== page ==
Monthly Archives: October 2014

Rehab and Jigsaws.

While I was out on one of my rehabilitative runs I started mulling over my injury and how I’m currently feeling. As an injured runner you become hyper-self aware of how each part of your body feels. An injured or rehabilitating runner can never just run. There is always an analysis of how every part of you feels, the sensations coming from your cardiovascular system and the messages being sent from your neuromusculoskeletal system. Your central nervous system goes into over drive as each ‘feeling’ that you register is converted to a meaning that it holds for you. And in the case of a runner returning from injury those feelings and meanings are often translated into ‘better’ or ‘not better’.

As I came into the last part of my run I considered how my various body parts were feeling. And I realised that I didn’t feel too bad. My right lower limb, which had been feeling really heavy during running, no longer felt like it had to be dragged along. The tightness in my calf was minimal and as for the dreaded left achilles, I hadn’t actually given it much thought. Maybe the jigsaw was coming together.

The word jigsaw got me thinking. Injury rehabilitation is a little bit similar to a jigsaw. Firstly you want a good solid base to build your jigsaw on. If you don’t have that solid base the jigsaw will fall apart. Next you need a mixture of patience and tenacity. You can’t rush a jigsaw puzzle but you also must not let it beat you, no matter how frustrating it is when you realise that you’ve rushed things and tried to push the wrong bits together. If you rush your rehab jigsaw and try to force things to work, the jigsaw will be wrong and won’t make sense. You’ll have to start again. (If the frustration gets too much then go away and do something else for a bit, like go for a bike ride). Eventually you find, usually after a few bad starts, when you build on a solid base, work gradually, with patience, the pieces will suddenly start melting into one another and the full picture will be revealed before you, as if it was always there.

And so for the first time in ages I felt like the pieces of my jigsaw have started to fit themselves together. It’s taken more patience than I ever believed I had and lots of effort not to rush things. It has also helped me discover the joy of bike rides to clear my head but also to build back the solid base that is always required. So hopefully now, I’m well on the way to completing my running jigsaw and gradually putting injury behind me.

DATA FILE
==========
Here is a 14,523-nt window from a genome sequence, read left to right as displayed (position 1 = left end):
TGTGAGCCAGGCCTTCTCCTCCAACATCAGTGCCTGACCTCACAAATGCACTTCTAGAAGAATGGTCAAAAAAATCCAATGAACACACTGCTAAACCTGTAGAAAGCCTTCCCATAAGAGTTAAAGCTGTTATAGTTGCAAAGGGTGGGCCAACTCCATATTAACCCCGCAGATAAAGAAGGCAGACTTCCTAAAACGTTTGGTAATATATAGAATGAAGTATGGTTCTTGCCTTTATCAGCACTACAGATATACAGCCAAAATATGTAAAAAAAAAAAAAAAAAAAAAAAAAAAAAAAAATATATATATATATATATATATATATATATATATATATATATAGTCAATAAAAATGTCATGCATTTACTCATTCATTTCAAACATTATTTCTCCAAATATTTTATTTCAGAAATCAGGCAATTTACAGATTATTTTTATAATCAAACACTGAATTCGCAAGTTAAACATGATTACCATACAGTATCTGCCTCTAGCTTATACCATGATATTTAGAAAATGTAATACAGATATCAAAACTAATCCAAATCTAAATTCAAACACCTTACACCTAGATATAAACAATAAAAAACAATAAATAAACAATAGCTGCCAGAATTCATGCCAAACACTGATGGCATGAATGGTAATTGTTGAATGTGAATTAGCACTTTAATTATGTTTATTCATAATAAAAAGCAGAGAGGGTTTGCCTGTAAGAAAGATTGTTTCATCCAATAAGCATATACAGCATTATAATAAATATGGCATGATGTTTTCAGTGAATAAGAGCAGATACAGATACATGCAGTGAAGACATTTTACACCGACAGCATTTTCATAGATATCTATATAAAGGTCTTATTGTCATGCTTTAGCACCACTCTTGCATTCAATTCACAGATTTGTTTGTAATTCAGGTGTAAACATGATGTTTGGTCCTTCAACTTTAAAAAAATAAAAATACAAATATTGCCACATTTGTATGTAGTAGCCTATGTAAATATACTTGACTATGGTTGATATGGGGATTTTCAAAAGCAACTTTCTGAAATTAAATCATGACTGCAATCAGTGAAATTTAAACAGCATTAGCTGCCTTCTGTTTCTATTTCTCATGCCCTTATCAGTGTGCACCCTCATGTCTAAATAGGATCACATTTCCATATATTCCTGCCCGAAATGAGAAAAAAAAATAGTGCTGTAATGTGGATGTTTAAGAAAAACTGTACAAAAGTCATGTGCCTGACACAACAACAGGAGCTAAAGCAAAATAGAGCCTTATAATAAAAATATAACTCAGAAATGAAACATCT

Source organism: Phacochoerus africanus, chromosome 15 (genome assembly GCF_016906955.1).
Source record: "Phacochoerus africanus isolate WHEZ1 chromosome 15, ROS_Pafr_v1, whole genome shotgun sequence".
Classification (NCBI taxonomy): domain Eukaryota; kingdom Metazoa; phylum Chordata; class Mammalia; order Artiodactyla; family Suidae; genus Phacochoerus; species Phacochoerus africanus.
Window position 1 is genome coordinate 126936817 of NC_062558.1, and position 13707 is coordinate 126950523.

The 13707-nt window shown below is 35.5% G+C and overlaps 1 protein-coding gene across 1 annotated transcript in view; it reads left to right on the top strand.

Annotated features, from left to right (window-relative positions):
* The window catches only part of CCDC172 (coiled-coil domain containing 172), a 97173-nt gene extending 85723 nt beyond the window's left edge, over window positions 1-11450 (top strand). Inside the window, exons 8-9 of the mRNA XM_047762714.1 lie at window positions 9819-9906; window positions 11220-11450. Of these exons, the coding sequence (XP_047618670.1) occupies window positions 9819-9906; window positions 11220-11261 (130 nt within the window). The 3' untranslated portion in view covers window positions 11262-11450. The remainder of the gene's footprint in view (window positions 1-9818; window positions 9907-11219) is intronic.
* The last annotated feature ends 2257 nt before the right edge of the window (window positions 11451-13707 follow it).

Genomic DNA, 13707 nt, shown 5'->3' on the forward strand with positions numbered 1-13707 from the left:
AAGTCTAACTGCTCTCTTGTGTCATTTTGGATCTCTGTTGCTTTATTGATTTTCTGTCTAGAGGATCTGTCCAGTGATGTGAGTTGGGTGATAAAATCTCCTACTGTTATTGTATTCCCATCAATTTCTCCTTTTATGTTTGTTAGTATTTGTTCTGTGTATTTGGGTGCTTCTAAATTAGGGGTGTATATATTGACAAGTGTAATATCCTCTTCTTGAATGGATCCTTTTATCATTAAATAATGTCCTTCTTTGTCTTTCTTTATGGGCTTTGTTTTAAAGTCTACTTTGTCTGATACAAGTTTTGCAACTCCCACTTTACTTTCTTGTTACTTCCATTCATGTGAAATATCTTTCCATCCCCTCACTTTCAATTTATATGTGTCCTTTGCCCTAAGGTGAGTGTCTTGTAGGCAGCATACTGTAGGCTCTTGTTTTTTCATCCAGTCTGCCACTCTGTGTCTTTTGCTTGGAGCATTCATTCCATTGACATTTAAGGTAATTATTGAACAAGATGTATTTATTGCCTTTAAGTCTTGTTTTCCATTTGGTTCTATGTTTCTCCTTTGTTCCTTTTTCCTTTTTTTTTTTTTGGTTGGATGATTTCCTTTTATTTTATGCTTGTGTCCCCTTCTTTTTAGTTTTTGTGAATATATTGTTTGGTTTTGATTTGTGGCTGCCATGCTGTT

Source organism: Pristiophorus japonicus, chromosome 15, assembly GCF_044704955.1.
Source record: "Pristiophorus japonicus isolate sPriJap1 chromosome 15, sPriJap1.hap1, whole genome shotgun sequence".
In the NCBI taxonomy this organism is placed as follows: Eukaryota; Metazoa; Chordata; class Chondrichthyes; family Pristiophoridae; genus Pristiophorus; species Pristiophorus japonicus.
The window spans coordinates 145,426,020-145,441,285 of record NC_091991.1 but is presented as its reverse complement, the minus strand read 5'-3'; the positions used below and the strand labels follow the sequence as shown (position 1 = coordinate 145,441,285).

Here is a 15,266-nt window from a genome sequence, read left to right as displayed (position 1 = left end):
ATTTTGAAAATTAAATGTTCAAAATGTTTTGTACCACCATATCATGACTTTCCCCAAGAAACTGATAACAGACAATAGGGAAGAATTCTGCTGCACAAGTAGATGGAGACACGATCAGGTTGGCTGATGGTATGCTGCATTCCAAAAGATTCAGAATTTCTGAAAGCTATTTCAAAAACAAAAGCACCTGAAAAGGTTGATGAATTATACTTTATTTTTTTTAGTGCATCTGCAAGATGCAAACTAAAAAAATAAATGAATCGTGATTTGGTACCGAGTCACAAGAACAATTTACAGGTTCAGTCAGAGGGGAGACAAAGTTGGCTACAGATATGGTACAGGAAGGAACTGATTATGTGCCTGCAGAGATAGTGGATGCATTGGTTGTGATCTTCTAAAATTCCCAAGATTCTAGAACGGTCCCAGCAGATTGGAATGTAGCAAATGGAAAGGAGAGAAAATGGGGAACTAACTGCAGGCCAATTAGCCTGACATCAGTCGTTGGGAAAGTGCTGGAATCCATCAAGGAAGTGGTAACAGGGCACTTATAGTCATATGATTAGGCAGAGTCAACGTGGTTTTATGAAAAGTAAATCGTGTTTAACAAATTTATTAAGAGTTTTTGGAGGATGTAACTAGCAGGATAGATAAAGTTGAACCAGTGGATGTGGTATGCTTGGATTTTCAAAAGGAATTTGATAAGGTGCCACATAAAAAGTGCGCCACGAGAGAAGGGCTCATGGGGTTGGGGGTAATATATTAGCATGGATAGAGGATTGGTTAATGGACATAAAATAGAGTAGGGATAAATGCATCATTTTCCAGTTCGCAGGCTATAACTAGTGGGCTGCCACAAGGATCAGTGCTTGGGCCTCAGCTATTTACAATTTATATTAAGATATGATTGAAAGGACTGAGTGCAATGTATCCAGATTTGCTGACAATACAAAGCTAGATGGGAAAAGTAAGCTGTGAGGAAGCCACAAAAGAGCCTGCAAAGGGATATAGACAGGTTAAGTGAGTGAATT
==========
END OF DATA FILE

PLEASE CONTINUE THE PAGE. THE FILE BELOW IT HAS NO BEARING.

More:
Big, Exciting Things (After Some Scarier Things).

For many months I suffered from horrendous insomnia. Very inconveniently it had been at its worse during training for the London Marathon. I was perpetually tired and yet no matter how tired I was I could easily go three or four consecutive nights with no sleep. After the third or fourth night I would pass out from pure exhaustion, think I was over it and the cycle would begin again. It was so awful that some nights I was having full on panic attacks at the thought of going to bed.

In the end, after trying many things, I saw my GP who referred me to the Primary Mental Health Care Practitioner. She felt that my insomnia was due to anxiety and stress and referred me to a Mindfulness course. This was an absolute game changer for me. I learnt many things on that course including how to manage my anxiety laden thought processes. My insomnia wasn’t cured over night but it gradually improved with a conscious effort. Things were getting better. And then something else happened. A counselling appointment arrived.

The lovely practitioner who first assessed me had felt that counselling would help me to address the many unresolved issues that I had from when my husband had been very ill. I agreed that this was probably at the root of my anxiety. And so I went along to counselling prepared for it to deal mostly with the last couple of years of stress, money worries, anxiety about my husband and his condition and everything else that went with it. It actually became so much more.

I won’t go into too much detail here but counselling was actually more about me. I’m not usually very comfortable talking to people about my feelings and how I feel things impact on me. The counsellor, in the most gentle way possible, turned my focus back to me and I realised some very scary things:

I had zero self esteem.

I saw myself as a mother and little else.

I had some very negative thoughts about myself as a person (very deeply entrenched).